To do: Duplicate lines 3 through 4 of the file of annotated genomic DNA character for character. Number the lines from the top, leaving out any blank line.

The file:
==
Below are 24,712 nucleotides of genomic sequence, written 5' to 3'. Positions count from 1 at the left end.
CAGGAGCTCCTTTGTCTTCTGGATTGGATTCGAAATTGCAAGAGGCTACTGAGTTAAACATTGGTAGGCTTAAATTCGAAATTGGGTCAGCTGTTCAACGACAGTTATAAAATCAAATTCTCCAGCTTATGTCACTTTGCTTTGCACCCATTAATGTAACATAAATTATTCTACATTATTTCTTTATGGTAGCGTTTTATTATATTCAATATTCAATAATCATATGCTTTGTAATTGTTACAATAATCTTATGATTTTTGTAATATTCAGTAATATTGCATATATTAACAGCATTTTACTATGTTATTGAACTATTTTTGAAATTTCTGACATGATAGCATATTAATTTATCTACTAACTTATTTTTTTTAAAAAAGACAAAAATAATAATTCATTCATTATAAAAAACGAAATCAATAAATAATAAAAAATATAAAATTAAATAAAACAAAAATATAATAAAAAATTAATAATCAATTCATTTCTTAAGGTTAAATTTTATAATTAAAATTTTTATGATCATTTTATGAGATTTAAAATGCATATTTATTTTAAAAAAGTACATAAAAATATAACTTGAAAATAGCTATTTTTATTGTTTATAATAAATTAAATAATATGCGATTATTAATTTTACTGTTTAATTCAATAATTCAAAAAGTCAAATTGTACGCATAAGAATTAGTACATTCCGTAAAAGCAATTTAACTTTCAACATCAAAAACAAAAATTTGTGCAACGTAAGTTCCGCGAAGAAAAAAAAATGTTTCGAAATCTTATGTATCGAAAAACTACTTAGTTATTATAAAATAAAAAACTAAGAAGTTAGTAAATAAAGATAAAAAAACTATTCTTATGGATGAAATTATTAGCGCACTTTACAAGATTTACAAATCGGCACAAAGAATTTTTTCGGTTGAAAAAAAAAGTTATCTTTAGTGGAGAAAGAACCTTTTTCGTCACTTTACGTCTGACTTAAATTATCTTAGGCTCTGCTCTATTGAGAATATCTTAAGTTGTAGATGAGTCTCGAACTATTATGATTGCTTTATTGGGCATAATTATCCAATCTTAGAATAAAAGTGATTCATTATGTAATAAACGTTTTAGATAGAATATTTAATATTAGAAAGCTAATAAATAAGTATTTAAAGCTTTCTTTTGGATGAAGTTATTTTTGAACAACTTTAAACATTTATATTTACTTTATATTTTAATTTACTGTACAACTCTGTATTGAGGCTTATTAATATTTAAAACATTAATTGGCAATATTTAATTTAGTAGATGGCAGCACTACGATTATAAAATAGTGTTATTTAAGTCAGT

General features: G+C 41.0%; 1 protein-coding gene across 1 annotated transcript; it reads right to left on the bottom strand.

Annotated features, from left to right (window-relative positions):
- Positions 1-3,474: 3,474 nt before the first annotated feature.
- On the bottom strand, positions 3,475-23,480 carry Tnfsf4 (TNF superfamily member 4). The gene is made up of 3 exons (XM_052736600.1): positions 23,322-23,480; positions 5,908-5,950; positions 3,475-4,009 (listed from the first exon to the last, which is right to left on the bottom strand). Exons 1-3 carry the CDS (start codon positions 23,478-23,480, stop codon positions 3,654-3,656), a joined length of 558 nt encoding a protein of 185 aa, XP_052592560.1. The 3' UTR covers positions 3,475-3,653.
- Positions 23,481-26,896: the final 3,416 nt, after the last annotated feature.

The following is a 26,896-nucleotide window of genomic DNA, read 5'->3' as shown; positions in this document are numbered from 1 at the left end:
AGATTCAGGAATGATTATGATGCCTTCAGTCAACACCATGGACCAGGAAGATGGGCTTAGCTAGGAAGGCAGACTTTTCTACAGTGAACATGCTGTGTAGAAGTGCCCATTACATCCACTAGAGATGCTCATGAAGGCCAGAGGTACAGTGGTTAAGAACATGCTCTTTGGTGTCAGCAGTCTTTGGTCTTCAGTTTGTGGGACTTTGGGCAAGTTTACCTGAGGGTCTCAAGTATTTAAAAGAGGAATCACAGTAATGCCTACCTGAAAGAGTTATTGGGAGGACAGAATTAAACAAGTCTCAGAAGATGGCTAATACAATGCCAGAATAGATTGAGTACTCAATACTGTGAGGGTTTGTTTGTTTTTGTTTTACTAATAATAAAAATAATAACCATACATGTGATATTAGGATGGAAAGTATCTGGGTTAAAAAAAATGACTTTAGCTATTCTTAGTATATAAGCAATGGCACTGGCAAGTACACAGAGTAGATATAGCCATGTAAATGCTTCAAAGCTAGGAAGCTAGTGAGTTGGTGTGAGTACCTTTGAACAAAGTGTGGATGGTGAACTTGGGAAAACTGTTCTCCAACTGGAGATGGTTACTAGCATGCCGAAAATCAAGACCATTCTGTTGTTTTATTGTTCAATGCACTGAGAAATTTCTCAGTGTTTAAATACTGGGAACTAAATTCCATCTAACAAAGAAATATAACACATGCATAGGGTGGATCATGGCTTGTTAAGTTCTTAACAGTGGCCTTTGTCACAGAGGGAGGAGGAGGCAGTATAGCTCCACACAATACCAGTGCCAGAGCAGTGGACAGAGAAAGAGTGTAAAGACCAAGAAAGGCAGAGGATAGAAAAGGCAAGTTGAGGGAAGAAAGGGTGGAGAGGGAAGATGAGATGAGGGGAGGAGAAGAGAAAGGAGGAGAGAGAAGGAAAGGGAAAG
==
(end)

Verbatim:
General features: G+C 41.0%; 1 protein-coding gene across 1 annotated transcript; it reads right to left on the bottom strand.

Annotated features, from left to right (window-relative positions):